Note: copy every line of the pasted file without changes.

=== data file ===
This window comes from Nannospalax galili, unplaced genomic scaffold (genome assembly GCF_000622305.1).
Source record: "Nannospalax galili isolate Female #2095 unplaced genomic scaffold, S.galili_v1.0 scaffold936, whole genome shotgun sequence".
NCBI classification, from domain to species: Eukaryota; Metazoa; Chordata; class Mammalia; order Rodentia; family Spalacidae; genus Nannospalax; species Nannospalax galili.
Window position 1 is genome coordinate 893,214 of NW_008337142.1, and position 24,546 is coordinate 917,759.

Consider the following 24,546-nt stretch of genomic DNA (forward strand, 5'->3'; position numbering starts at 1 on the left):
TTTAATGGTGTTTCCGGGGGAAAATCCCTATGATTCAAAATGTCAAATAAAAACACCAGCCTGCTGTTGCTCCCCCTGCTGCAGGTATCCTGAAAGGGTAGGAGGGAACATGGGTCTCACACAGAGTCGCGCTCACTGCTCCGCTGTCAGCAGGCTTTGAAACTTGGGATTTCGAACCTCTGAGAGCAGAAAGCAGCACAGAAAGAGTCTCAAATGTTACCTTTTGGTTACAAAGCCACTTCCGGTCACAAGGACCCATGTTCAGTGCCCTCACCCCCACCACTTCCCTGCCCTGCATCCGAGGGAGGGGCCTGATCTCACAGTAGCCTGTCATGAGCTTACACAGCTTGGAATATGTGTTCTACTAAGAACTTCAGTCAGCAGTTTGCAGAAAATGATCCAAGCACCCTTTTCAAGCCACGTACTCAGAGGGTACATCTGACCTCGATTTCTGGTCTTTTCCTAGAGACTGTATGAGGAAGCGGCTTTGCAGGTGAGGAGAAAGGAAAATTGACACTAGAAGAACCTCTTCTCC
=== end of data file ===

This window comes from Nannospalax galili, unplaced genomic scaffold (genome assembly GCF_000622305.1).
Source record: "Nannospalax galili isolate Female #2095 unplaced genomic scaffold, S.galili_v1.0 scaffold936, whole genome shotgun sequence".
NCBI classification, from domain to species: Eukaryota; Metazoa; Chordata; class Mammalia; order Rodentia; family Spalacidae; genus Nannospalax; species Nannospalax galili.
Window position 1 is genome coordinate 893,214 of NW_008337142.1, and position 24,546 is coordinate 917,759.

Consider the following 24,546-nt stretch of genomic DNA (forward strand, 5'->3'; position numbering starts at 1 on the left):
TTTAATGGTGTTTCCGGGGGAAAATCCCTATGATTCAAAATGTCAAATAAAAACACCAGCCTGCTGTTGCTCCCCCTGCTGCAGGTATCCTGAAAGGGTAGGAGGGAACATGGGTCTCACACAGAGTCGCGCTCACTGCTCCGCTGTCAGCAGGCTTTGAAACTTGGGATTTCGAACCTCTGAGAGCAGAAAGCAGCACAGAAAGAGTCTCAAATGTTACCTTTTGGTTACAAAGCCACTTCCGGTCACAAGGACCCATGTTCAGTGCCCTCACCCCCACCACTTCCCTGCCCTGCATCCGAGGGAGGGGCCTGATCTCACAGTAGCCTGTCATGAGCTTACACAGCTTGGAATATGTGTTCTACTAAGAACTTCAGTCAGCAGTTTGCAGAAAATGATCCAAGCACCCTTTTCAAGCCACGTACTCAGAGGGTACATCTGACCTCGATTTCTGGTCTTTTCCTAGAGACTGTATGAGGAAGCGGCTTTGCAGGTGAGGAGAAAGGAAAATTGACACTAGAAGAACCTCTTCTCC